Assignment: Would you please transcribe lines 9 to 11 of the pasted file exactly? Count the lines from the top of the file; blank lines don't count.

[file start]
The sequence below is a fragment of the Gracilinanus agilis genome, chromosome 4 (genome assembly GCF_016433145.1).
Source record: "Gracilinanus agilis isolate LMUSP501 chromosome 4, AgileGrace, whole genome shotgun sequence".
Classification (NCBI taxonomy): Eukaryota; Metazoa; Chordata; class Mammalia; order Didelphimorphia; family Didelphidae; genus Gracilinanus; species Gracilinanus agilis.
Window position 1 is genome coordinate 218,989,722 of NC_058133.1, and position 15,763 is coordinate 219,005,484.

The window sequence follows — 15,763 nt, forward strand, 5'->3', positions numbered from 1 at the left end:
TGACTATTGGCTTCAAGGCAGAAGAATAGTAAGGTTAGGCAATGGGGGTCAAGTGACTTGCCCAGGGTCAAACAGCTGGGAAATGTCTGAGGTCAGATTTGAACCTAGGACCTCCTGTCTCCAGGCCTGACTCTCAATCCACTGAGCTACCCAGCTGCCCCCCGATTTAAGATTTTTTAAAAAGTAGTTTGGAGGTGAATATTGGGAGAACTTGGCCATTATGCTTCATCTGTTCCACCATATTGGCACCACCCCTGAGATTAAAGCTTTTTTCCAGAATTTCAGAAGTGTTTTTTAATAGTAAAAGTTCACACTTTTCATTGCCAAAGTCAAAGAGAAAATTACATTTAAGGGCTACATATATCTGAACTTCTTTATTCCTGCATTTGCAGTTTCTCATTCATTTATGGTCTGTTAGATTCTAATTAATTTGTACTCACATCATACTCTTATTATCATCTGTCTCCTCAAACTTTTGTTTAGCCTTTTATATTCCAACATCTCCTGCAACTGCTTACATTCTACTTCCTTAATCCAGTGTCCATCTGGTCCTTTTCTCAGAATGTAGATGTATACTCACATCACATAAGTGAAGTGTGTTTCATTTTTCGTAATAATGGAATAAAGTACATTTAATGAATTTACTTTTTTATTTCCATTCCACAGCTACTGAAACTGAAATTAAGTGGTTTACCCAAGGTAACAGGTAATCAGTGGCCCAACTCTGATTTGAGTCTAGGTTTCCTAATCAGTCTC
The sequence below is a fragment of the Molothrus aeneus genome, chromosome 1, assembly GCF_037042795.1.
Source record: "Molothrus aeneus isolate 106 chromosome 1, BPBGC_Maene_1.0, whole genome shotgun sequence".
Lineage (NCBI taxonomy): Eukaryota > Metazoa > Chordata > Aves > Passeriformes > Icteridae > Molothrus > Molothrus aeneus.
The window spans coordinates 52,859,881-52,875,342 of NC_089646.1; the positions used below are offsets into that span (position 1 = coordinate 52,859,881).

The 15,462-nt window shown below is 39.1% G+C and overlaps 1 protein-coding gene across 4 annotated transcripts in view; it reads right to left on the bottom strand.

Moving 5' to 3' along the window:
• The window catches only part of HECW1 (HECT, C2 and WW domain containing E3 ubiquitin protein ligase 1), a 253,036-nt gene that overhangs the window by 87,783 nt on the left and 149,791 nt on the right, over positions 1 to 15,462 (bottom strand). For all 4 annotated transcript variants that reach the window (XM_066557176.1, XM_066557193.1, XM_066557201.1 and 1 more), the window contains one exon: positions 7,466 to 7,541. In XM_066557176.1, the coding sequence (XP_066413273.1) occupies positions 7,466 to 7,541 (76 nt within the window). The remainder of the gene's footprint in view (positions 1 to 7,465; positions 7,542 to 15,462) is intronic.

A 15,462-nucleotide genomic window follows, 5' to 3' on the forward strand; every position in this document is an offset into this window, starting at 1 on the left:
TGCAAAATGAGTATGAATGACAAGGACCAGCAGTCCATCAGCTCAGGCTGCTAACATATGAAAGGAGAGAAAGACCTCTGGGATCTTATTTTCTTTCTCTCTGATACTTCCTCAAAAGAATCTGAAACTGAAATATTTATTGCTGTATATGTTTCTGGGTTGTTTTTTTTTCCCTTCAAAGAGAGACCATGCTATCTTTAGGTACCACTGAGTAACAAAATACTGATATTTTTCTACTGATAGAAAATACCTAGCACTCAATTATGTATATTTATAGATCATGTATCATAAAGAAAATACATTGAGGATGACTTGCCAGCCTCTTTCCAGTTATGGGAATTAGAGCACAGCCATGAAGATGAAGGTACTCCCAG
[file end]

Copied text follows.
Lineage (NCBI taxonomy): Eukaryota > Metazoa > Chordata > Aves > Passeriformes > Icteridae > Molothrus > Molothrus aeneus.
The window spans coordinates 52,859,881-52,875,342 of NC_089646.1; the positions used below are offsets into that span (position 1 = coordinate 52,859,881).

The 15,462-nt window shown below is 39.1% G+C and overlaps 1 protein-coding gene across 4 annotated transcripts in view; it reads right to left on the bottom strand.